Affordable Access

Continuous oxygen therapy for the chronically hypoxemic patient.

Authors
  • Georgopoulos, D1
  • Anthonisen, N R
  • 1 Department of Medicine, University of Manitoba, Winnipeg, Canada.
Type
Published Article
Journal
Annual review of medicine
Publication Date
1990
Volume
41
Pages
223–230
Identifiers
PMID: 2184725
Source
Medline
License
Unknown

Abstract

The effects of long-term continuous O2 therapy on chronically hypoxemic patients are well established. Such therapy remains the most important means of improving survival and quality of life of these patients. The mechanism by which O2 induces these beneficial effects is not well understood, and several factors probably are involved. Patients who show stable hypoxemia are candidates for long-term continuous O2 therapy. O2 should be administered at least 19 hours per day, including sleep hours, and in a dose sufficient to raise arterial PO2 to 65-80 mm Hg. Continuous O2 therapy virtually eliminates hypoxemic episodes during sleep or exercise. Nasal prongs are the usual method for delivering O2 on long-term basis, and portable O2 supply systems permit patients to use O2 continuously without significant restriction of their activities.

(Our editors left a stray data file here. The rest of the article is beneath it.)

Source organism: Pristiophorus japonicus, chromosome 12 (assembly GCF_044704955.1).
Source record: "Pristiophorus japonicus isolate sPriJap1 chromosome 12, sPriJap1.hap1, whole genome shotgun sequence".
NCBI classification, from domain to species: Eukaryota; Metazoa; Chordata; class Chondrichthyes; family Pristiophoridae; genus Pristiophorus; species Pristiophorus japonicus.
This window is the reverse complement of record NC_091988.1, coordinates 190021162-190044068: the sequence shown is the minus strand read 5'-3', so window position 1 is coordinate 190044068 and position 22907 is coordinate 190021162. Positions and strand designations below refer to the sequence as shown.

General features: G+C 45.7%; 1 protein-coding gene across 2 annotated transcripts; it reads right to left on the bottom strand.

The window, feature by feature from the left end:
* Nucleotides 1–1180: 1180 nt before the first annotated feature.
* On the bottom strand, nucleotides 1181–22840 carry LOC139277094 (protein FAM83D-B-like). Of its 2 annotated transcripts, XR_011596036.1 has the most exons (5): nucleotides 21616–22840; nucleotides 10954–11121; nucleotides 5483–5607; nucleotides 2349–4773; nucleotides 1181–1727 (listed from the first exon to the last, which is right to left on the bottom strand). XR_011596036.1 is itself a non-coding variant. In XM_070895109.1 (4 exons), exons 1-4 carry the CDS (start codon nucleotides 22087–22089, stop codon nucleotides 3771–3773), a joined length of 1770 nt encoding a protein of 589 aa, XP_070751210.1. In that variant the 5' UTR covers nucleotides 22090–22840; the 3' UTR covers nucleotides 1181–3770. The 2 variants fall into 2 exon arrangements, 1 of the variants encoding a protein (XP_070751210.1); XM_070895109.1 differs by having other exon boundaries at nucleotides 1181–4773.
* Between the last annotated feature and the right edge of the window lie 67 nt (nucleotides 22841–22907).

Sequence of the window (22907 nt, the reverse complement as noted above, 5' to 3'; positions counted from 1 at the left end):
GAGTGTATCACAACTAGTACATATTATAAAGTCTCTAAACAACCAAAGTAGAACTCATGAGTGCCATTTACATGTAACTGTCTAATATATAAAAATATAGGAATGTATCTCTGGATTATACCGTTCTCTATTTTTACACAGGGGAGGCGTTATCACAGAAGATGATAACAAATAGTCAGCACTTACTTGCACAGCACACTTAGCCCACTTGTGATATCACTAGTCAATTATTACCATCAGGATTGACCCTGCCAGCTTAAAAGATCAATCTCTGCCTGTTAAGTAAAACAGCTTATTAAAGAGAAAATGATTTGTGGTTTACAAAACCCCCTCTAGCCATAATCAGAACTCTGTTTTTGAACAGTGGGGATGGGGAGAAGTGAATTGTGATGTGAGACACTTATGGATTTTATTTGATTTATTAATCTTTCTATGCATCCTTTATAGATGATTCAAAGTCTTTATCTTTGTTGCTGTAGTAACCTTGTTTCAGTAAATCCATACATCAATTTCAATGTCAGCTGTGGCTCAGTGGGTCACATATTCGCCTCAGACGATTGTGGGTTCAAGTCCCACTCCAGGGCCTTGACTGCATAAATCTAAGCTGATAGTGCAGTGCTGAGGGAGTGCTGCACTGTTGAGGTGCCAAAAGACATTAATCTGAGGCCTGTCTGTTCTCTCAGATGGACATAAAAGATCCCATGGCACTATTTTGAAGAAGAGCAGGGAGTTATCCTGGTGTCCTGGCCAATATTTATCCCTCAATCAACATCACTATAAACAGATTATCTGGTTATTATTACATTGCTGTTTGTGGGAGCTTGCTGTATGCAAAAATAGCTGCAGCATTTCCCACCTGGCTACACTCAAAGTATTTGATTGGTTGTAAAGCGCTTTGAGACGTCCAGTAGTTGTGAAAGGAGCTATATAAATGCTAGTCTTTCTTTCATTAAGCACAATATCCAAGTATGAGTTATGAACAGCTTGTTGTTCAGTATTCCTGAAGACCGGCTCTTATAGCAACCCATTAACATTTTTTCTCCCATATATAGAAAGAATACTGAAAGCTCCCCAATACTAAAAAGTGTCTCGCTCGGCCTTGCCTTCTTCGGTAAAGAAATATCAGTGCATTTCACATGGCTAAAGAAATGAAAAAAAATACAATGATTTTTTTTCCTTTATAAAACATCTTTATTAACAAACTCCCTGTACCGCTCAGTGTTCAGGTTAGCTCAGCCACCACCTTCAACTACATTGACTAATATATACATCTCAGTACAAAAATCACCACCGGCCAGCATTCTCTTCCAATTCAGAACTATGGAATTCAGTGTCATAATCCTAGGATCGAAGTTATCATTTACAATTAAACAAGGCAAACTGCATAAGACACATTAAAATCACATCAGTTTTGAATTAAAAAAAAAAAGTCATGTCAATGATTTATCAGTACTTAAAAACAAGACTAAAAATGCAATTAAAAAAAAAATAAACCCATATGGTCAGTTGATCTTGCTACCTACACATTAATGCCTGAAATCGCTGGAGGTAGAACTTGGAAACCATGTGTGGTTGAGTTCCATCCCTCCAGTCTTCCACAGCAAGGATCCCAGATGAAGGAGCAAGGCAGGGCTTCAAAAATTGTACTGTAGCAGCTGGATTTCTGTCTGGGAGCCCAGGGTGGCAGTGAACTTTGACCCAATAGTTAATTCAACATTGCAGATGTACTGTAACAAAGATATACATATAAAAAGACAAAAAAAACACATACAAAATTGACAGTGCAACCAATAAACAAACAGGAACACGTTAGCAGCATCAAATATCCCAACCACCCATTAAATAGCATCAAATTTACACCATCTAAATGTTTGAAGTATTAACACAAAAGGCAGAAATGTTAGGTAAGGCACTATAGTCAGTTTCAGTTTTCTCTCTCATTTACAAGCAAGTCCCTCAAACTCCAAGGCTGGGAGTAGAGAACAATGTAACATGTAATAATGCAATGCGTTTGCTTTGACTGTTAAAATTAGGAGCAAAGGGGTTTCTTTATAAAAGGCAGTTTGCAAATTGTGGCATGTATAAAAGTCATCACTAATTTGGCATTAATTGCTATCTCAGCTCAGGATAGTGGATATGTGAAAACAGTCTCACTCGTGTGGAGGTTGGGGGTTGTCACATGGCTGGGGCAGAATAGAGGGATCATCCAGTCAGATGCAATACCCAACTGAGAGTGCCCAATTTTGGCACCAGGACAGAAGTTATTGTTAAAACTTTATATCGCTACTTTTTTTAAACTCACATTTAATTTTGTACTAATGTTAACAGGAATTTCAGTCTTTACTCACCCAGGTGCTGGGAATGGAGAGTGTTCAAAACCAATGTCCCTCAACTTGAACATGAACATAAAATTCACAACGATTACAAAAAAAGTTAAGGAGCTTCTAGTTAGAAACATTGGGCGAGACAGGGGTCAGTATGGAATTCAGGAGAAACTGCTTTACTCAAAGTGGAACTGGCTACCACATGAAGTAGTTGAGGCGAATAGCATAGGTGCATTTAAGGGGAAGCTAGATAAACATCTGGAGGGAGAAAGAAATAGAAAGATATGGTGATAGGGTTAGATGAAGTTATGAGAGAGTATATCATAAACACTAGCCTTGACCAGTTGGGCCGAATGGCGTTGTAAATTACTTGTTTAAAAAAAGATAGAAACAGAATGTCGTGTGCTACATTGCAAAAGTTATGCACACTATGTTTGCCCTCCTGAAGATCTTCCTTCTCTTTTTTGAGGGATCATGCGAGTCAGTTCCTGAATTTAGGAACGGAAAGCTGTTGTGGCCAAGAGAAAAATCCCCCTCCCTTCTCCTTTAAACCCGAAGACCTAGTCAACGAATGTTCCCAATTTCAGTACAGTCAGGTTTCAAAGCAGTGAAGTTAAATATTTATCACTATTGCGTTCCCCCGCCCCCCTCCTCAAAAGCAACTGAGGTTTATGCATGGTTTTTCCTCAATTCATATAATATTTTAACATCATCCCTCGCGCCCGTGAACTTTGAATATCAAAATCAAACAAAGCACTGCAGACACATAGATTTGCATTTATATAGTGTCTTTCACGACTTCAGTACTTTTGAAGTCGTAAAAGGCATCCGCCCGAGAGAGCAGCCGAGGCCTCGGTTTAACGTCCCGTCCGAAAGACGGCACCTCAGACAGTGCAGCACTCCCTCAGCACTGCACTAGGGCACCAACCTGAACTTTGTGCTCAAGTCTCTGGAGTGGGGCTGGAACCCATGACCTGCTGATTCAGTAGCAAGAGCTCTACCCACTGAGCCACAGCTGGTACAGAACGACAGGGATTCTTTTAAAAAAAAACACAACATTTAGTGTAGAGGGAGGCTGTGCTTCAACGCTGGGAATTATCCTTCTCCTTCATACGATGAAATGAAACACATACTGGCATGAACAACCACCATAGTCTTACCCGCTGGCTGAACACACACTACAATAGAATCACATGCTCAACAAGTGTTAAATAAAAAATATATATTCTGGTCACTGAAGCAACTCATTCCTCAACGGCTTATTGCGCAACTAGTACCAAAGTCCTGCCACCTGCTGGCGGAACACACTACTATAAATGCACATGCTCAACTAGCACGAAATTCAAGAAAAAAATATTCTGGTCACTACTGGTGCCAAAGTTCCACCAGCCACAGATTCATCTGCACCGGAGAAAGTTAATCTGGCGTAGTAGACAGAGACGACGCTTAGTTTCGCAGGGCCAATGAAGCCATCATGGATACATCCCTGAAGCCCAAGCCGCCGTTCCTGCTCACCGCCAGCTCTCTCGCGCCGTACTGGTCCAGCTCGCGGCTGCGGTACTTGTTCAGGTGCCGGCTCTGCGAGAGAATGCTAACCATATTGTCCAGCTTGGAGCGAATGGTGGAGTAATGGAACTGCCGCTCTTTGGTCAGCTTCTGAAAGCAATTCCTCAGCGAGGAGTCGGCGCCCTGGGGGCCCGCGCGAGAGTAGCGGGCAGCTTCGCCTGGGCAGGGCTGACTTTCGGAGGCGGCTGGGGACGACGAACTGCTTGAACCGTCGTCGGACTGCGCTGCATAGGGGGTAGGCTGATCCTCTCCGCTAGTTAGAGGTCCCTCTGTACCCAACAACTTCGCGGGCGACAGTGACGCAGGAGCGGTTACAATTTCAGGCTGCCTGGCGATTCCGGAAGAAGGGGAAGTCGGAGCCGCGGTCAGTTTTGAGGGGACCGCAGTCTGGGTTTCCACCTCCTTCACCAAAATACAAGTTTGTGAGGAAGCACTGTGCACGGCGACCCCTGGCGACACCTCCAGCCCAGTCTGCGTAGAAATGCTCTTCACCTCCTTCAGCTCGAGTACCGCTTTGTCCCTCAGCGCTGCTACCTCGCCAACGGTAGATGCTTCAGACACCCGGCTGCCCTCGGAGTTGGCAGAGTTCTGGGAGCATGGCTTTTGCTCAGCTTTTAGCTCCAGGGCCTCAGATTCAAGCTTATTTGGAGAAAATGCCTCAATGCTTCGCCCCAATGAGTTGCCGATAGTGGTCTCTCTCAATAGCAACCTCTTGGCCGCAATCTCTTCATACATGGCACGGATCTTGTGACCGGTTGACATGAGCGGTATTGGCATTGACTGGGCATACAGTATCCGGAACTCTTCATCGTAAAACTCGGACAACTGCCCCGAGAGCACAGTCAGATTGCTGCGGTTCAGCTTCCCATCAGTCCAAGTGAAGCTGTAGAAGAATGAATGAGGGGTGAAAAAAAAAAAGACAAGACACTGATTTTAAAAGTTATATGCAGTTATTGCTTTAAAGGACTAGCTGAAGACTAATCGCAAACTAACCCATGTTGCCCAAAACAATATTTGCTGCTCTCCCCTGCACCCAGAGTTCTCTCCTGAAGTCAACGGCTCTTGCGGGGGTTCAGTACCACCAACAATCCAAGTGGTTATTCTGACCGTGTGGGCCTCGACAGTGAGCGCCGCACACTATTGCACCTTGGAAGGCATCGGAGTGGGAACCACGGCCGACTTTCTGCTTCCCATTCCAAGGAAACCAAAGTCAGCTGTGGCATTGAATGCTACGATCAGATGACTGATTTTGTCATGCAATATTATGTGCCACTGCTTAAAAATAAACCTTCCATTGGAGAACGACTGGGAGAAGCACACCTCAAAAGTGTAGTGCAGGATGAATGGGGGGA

Report this publication

Statistics

Seen <100 times